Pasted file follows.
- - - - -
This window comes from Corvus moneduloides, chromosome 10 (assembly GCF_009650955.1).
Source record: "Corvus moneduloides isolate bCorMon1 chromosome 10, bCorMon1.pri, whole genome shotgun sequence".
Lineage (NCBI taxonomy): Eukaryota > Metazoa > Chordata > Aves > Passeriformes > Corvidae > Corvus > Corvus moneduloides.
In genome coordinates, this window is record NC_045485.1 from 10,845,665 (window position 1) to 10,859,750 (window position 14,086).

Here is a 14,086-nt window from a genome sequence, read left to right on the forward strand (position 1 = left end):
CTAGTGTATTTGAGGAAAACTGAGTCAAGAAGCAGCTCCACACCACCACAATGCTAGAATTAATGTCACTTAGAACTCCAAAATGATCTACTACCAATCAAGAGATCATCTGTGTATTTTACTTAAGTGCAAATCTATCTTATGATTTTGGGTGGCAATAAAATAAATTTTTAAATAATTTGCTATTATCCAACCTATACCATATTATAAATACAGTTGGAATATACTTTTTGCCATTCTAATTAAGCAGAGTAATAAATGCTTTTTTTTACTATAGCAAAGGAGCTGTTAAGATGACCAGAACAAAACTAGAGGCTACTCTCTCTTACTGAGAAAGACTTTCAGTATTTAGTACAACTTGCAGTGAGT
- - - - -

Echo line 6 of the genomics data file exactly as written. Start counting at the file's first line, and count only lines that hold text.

CTAGTGTATTTGAGGAAAACTGAGTCAAGAAGCAGCTCCACACCACCACAATGCTAGAATTAATGTCACTTAGAACTCCAAAATGATCTACTACCAATCAAGAGATCATCTGTGTATTTTACTTAAGTGCAAATCTATCTTATGATTTTGGGTGGCAATAAAATAAATTTTTAAATAATTTGCTATTATCCAACCTATACCATATTATAAATACAGTTGGAATATACTTTTTGCCATTCTAATTAAGCAGAGTAATAAATGCTTTTTTTTACTATAGCAAAGGAGCTGTTAAGATGACCAGAACAAAACTAGAGGCTACTCTCTCTTACTGAGAAAGACTTTCAGTATTTAGTACAACTTGCAGTGAGT